After months of delays, the chipmaker soon will have a stake in multicloud. What’s next for VMware partners?

Kelly Teal, Contributing Editor

November 21, 2023

9 Slides

The behemoth, long drawn-out Broadcom-VMware deal finally will close on Nov. 22.

On Nov. 21, Broadcom said it had “received all regulatory approvals” and would tie up its $61 billion purchase of VMware in a move that adds cloud computing to the chipmaker’s business model.

The Broadcom-VMware deal was slated to close on Oct. 30, 17 months after its announcement. However, China, the last of the antitrust hurdles, delayed its expected blessing. That holdup came after U.S. President Joe Biden implemented tougher controls to make it harder for China to acquire advanced computer chips and the equipment to make them. The resulting lag in approvals from China was widely viewed as retaliation.

Without clarifying what had changed, or when, and without mentioning China, Broadcom on Nov. 21 issued a press release stating that the Broadcom-VMware transaction would close on Nov. 22. 

A translated statement from China's State Administration for Market Regulation, though, shed some light on the country's thinking. Broadcom must concede to some "restrictive conditions," especially around storage adapters, Ethernet network cards, non-public cloud virtualization software and fiber channel adapters.

"The centralized entity has the motivation to eliminate or restrict competition" in those markets, China's SAMR said.

Related:What’s Next for Broadcom-VMware as China Holds Up Clearance?

As such, Broadcom has apparently agreed to remedies, some of which remain confidential between the company and China. Others include removing barriers to customers easily buying and using the aforementioned product lines. Broadcom also must support interoperability measures. All of the conditions last for 10 years.

Broadcom had previously obtained a variety of regulatory rubber stamps — some after pushbacks and investigations — from authorities in countries and regions including Australia, Brazil, Canada, the U.K., the European Union, South Korea and more. The United States’ Federal Trade Commission did not present any opposition to the Broadcom-VMware union, despite initial predictions that it would.

With all that under its belt, Broadcom will be free to bring VMware into its fold. But what that means for channel partners remains somewhat of a mystery.

Broadcom-VMware: What Comes Next for VMware Partners?

Throughout 17 months of procedural delays, Broadcom CEO Hock Tan continued to post blogs and state at industry events that VMware channel partners have a home at his company. Partners have expressed different reactions to those assertions over the intervening months; many remain cautiously optimistic.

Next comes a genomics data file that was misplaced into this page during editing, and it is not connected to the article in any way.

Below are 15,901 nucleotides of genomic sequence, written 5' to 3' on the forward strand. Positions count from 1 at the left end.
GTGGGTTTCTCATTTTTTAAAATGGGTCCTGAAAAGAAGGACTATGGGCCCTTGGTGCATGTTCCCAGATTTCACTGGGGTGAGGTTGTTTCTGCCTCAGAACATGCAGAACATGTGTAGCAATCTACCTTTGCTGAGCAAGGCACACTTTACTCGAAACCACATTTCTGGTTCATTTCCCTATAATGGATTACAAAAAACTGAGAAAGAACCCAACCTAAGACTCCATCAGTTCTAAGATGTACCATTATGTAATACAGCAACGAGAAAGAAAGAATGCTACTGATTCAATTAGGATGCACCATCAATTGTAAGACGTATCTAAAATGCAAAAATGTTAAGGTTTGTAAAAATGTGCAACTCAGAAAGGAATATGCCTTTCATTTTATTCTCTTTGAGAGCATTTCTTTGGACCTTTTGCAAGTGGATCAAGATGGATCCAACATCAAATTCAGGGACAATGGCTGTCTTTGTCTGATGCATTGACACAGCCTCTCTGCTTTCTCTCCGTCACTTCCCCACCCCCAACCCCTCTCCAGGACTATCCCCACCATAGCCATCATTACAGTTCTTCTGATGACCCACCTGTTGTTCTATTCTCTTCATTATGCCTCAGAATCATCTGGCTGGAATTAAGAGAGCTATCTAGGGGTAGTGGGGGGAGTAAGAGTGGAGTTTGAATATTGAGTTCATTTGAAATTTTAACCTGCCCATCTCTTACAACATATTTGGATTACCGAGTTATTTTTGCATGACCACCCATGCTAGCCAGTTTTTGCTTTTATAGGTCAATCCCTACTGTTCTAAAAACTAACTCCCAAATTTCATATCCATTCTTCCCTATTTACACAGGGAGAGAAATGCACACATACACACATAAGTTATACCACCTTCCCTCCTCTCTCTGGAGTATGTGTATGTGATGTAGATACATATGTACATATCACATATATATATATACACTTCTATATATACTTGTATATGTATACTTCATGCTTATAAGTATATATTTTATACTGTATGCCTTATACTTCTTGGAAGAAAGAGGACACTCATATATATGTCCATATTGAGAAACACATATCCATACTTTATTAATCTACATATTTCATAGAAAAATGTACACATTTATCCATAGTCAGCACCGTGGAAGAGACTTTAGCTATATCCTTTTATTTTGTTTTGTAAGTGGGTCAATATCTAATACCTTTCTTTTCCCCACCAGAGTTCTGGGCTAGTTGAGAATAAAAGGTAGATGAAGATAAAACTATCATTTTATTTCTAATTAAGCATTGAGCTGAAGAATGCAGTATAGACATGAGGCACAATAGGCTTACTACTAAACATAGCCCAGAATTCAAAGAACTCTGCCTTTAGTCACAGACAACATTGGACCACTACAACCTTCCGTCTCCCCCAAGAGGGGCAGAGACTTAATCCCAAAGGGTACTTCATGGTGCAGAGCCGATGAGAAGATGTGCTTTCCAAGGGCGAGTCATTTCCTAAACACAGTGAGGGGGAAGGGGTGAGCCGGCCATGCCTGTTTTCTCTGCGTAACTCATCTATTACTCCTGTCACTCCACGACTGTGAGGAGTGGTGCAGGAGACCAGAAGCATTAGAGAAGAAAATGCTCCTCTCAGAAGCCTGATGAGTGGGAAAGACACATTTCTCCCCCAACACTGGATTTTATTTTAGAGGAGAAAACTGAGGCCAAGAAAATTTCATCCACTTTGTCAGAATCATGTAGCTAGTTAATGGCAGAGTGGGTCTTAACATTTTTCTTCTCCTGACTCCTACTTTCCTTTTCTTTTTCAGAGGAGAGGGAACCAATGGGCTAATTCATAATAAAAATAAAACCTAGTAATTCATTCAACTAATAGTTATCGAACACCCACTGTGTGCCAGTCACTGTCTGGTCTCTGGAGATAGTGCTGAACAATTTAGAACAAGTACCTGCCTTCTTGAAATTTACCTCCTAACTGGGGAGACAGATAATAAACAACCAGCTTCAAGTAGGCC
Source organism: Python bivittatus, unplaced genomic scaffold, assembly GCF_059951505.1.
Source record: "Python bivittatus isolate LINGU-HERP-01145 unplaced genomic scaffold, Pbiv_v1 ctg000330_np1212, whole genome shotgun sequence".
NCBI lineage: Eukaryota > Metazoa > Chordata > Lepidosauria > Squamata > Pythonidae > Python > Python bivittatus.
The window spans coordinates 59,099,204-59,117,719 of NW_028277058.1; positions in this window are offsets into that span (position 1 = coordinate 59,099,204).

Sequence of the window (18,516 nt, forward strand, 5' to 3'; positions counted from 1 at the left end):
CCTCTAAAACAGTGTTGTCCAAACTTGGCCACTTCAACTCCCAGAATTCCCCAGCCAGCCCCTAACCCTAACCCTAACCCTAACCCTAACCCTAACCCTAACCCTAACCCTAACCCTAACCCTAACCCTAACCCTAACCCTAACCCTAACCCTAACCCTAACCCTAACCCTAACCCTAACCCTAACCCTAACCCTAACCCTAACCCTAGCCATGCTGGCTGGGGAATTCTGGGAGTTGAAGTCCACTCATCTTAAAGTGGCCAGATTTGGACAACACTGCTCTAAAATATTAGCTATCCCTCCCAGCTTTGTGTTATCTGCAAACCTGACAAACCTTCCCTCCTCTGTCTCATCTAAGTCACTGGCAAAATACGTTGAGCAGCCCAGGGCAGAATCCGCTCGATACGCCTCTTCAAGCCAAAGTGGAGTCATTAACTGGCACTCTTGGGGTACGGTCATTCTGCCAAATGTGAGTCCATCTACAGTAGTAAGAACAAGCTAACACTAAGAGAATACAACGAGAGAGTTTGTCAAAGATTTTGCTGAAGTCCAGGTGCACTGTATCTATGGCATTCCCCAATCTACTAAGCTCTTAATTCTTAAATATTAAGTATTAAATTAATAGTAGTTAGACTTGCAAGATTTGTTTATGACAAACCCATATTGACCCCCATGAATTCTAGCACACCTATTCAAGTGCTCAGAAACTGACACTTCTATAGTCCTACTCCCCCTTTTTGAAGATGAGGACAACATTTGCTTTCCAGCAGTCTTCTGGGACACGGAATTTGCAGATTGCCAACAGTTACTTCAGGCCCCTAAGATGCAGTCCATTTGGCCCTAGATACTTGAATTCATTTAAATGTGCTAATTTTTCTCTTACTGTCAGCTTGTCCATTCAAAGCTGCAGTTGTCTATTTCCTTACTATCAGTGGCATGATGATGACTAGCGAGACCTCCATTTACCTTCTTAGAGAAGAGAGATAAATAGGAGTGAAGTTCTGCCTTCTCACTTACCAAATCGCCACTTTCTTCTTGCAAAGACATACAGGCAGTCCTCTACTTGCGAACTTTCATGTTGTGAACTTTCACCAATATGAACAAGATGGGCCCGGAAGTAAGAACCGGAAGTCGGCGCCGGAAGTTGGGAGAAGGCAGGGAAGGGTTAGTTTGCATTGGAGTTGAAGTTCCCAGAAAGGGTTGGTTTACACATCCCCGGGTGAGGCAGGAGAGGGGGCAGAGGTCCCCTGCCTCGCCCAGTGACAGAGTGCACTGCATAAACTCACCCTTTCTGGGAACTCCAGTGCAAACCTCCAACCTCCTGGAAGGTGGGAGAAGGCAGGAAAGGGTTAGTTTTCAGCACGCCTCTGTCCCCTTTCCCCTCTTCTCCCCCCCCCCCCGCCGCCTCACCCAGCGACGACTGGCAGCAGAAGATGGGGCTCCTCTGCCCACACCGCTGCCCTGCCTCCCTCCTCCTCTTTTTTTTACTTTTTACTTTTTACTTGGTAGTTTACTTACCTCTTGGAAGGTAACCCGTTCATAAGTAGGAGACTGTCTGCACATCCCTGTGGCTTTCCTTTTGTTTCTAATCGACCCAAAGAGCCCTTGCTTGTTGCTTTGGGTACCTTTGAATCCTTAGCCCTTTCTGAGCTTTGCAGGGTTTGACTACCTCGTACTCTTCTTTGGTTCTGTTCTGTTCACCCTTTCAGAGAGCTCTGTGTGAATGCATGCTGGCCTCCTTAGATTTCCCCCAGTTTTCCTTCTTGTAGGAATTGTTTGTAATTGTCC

Related:What's Next for VMware Employees? Leaked Broadcom Email Shows 3 Options

Techaisle's Anurag Agrawal

Channel Futures contacted a number of partners who previously have talked with us about Broadcom-VMware. However, none wanted to talk as the $61 billion transaction reaches its end — and a new beginning. 

VMware employees, on the other hand, may face a tougher transition than their channel colleagues. Some are finally learning whether Broadcom is extending full-time or transitional job offers, or whether they’re being laid off. It’s been a rough road and a long, stressful wait for many.

As for what comes next, that’s up in the air. Channel Futures spoke with industry analysts — Techaisle's Anurag Agrawal and Omdia’s Roy Illsley) about what partners and their customers might be able to expect now that Broadcom-VMware is a done deal. (Omdia is owned by Informa, Channel Futures' parent company.)

As a hint, one of them says the combination arouses “too many unknowns.”

Omdia's Roy Illsley

In the slideshow above, find out what else Agrawal and Illsley have to say about Broadcom-VMware as the channel (and technology sector overall) has had more time to absorb its implications. They also discuss the feedback they’ve been fielding from partners and enterprises, share what they think Broadcom has in store for VMware’s channel program and more.

About the Author(s)

Kelly Teal

Contributing Editor, Channel Futures

Kelly Teal has more than 20 years’ experience as a journalist, editor and analyst, with longtime expertise in the indirect channel. She worked on the Channel Partners magazine staff for 11 years. Kelly now is principal of Kreativ Energy LLC.

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